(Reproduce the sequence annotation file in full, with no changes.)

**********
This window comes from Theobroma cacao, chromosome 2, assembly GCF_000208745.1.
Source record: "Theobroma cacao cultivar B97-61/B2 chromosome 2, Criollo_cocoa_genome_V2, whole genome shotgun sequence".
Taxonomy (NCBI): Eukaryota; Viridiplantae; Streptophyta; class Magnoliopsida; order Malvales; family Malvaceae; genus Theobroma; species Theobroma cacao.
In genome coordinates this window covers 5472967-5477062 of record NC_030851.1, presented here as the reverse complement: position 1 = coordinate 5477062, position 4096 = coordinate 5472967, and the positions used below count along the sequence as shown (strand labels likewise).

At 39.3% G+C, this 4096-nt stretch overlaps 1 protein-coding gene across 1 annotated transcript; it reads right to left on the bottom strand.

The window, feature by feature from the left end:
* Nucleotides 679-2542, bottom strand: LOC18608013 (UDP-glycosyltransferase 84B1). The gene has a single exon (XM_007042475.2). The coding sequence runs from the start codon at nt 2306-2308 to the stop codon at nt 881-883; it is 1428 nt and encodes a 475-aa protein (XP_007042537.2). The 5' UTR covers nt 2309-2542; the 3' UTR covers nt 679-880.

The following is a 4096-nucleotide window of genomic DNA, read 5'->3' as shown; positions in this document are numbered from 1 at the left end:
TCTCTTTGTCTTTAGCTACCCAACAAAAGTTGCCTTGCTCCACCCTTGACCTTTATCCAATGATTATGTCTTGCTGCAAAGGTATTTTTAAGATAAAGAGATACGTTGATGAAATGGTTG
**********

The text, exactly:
This window comes from Theobroma cacao, chromosome 2, assembly GCF_000208745.1.
Source record: "Theobroma cacao cultivar B97-61/B2 chromosome 2, Criollo_cocoa_genome_V2, whole genome shotgun sequence".
Taxonomy (NCBI): Eukaryota; Viridiplantae; Streptophyta; class Magnoliopsida; order Malvales; family Malvaceae; genus Theobroma; species Theobroma cacao.
In genome coordinates this window covers 5472967-5477062 of record NC_030851.1, presented here as the reverse complement: position 1 = coordinate 5477062, position 4096 = coordinate 5472967, and the positions used below count along the sequence as shown (strand labels likewise).

At 39.3% G+C, this 4096-nt stretch overlaps 1 protein-coding gene across 1 annotated transcript; it reads right to left on the bottom strand.

The window, feature by feature from the left end:
* Nucleotides 679-2542, bottom strand: LOC18608013 (UDP-glycosyltransferase 84B1). The gene has a single exon (XM_007042475.2). The coding sequence runs from the start codon at nt 2306-2308 to the stop codon at nt 881-883; it is 1428 nt and encodes a 475-aa protein (XP_007042537.2). The 5' UTR covers nt 2309-2542; the 3' UTR covers nt 679-880.

The following is a 4096-nucleotide window of genomic DNA, read 5'->3' as shown; positions in this document are numbered from 1 at the left end:
TCTCTTTGTCTTTAGCTACCCAACAAAAGTTGCCTTGCTCCACCCTTGACCTTTATCCAATGATTATGTCTTGCTGCAAAGGTATTTTTAAGATAAAGAGATACGTTGATGAAATGGTTG